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I've set my initial timing at 12 degrees advance, but the factory specs are 6. I know setting the advance higher "wakes the car up" a little, but I've also heard people setting it as high as 15. I don't really understand the science to setting the advance that much higher. It would seem to me if the ignition happens when the piston is closer to top dead center and the compression is at it's highest point, the resulting explosion would be stronger at six degrees vs fifteen. And if the setting can vary so much between six and fifteen degrees, why use a timing light? Why not keep advancing until you hear pinging at high RPMs and then back it off? One last question. Is it better to advance or retard the timing if the engine is running a little hot?
 

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Flame front propagation. It takes time to burn the mixture. As far as how much depends on variables such as compression and chamber design. A poor chamber design will delay the burn rate so you’ll need more timing to start the flame front earlier. The more advance you have, the more pumping losses you have as the engine has to fight the early burn pressure build up. The sbf seems to like about 38* total mechanical timing. On my GT40P the heads are designed to be very efficient and need very little timing, 30* tops. My compression rated by Ford is 9.5:1 and runs great on 87 octane with stock cam that builds pressure early. Recently someone commented they were running a higher compression on their GT40P with milled heads on 87 octane with no issue and it wouldn’t ping or knock with more then 30* timing, only loose power.
 

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Okay, there is a lot of reading to do on this topic, but also a lot of misinformation on the web. The short version is that fuel takes time to burn, think of a fire burning something up more so than an explosion. To burn all the fuel completely is the goal, and that’s the way that your engine will run most effectively and efficiently. So, given that the fire takes a little while to burn, you have to ignite it with some time to spare before the piston is at the top of the travel. This is “advance”. As the engine speed increases, the time the piston takes to complete the travel is less, so the ignition has to happen sooner, that’s where the mechanical advance of the distributor comes in. The centrifugal force of the faster engine speed moves a set of weights outward and results in the spark firing sooner. At full speed, stock distributors will advance to almost 40* BTDC. This comes from the base timing (what you set with the timing light) plus the distributor’s built in advance potential. You have to set the base timing with regard to the total timing, as it is affected directly by it. The reason you hear about people increasing the base timing today is that modern gasoline is very different than it was in the 60s, and it takes longer to burn than the old stuff. So the old specs just don’t work for peak performance anymore. Most guys set initial timing around 12* BTDC on their small-block Fords, that seems to be the sweet spot for today’s pump gas. Cars will generally idle better with even more advance than that, but if you go too high, the total timing at high RPMs will be too much, and the engine may experience knocking. This can be played with by using the vacuum advance unit, but that’s a whole other topic.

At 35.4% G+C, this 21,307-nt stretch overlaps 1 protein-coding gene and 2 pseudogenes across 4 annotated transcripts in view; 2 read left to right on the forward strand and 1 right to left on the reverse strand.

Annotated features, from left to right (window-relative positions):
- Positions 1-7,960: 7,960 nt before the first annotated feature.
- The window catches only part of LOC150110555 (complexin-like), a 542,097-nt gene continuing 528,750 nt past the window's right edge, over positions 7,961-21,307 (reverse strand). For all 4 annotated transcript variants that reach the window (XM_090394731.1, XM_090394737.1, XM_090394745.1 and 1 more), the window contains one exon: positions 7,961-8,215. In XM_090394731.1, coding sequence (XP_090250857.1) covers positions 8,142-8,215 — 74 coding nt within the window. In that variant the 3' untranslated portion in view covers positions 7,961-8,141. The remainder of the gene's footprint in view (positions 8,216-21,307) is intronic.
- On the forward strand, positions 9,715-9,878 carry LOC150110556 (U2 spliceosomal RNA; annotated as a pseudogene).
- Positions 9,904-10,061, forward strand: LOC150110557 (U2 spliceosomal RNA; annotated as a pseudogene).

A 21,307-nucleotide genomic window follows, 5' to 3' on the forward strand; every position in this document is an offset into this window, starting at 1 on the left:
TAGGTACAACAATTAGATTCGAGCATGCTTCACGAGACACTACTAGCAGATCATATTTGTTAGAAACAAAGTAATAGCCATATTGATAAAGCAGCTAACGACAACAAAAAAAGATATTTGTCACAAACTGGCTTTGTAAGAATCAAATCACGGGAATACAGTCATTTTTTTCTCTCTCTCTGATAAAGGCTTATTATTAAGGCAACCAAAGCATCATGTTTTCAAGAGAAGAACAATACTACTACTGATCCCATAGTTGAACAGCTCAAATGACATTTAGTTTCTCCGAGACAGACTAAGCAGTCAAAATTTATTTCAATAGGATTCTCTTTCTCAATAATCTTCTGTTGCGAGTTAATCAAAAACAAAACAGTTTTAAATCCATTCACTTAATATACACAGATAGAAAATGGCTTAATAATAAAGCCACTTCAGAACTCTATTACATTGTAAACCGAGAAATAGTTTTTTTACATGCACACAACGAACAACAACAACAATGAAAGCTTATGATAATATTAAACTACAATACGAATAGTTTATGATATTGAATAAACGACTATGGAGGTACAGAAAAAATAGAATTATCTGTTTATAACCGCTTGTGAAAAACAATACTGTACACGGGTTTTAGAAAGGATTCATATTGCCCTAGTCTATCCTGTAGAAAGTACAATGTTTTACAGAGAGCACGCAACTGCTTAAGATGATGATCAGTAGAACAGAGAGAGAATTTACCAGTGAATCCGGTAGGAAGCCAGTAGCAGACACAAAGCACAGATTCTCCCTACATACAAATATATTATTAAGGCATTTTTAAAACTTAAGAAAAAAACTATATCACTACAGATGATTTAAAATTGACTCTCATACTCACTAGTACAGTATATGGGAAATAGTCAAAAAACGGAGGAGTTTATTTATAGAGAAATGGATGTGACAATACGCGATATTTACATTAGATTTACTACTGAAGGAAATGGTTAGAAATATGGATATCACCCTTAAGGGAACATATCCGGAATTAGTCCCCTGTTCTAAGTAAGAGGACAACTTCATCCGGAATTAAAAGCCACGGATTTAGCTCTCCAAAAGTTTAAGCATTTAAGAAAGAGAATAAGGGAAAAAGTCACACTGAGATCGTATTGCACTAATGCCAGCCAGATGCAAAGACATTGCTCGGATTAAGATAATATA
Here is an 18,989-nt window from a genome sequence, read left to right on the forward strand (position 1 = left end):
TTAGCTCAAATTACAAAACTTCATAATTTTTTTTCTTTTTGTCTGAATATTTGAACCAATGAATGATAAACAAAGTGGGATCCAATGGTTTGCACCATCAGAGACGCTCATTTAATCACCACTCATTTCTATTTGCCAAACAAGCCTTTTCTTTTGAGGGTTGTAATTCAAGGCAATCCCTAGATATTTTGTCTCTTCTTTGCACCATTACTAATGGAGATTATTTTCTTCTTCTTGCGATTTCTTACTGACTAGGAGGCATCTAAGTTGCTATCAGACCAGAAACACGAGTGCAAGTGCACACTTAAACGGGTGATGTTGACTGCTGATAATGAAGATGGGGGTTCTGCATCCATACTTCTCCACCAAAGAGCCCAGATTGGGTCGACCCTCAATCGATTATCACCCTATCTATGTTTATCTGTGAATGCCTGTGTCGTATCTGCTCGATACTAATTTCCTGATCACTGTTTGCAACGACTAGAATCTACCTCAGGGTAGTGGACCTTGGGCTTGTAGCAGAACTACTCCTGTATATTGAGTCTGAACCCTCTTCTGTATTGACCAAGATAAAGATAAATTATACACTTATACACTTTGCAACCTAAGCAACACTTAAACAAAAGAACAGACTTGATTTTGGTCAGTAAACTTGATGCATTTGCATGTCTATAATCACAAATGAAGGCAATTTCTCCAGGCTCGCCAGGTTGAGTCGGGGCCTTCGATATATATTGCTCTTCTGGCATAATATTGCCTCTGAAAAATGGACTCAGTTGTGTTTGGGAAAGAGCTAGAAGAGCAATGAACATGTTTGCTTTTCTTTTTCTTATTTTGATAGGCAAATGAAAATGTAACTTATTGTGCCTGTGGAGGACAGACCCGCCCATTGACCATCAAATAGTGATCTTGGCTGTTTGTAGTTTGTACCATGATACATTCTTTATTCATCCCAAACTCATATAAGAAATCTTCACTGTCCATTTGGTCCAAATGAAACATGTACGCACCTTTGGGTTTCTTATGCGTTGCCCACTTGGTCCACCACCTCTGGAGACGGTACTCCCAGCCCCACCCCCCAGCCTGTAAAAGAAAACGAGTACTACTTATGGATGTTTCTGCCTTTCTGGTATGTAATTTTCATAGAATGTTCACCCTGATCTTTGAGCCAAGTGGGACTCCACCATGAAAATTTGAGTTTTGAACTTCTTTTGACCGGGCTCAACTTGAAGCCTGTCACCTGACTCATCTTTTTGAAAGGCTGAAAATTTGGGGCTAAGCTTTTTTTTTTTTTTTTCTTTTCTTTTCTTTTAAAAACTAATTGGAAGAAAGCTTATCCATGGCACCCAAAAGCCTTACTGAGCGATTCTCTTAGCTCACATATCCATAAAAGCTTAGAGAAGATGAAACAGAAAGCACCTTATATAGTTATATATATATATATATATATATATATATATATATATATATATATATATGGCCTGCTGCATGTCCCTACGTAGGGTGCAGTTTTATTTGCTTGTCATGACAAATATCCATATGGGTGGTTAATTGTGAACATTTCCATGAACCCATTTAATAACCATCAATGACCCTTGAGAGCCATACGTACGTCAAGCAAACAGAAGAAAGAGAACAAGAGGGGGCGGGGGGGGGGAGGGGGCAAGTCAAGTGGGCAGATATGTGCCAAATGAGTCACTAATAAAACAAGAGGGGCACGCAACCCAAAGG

Also, in general terms, retarded timing equals running hotter, more advanced will run cooler. Has to do with when the combustion is happening relative to the stroke. Really late timing will make your exhaust manifolds turn red hot—not good.
 

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It is nice to use a distributor that allows the amount of mechanical advance to be adjusted so that initial and total advance are not locked in step. The springs holding the mechanical advance can be changed for different points of total advance. A common issue is when the springs become loose, something to check. Usually 28* is the best point of total advance being reached.
 

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Discussion Starter #8
I am impressed by how much knowledge is in this forum The mystery is solved for me and it all makes sense. Thanks so much
 

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Examples given of modern heads not needing much total advance are correct. Conversely, if a person is using the stock iron heads, then you are going to need a lot more total advave . Stock 289 HiPo advance is 40 degrees BTDC. Try running 28 total on that engine and you will see a major loss of power.

Stock A Code 289 engines are going to need 36 degrees BTDC.


So no one specification is going to be right for every engine, but as a general rule of thumb, if you have 1960 era cylinder heads, then you'll need more timing. With more modern heads, you'll need less. With either one, initial timing. can be 12 - 18 degrees depending on the engine. On my HiPo and Shelby's I used 18 initial and 40 total with Weber carbs. With a vintage Paxton, I had to reduce total to 38.

Note: stock FoMoCo distributors do have provisions for changing the amount of mechical advance. There are two slots to choose from, and using the narrow slot will let you run more initial timing and still not have too much total timing.

Z
 
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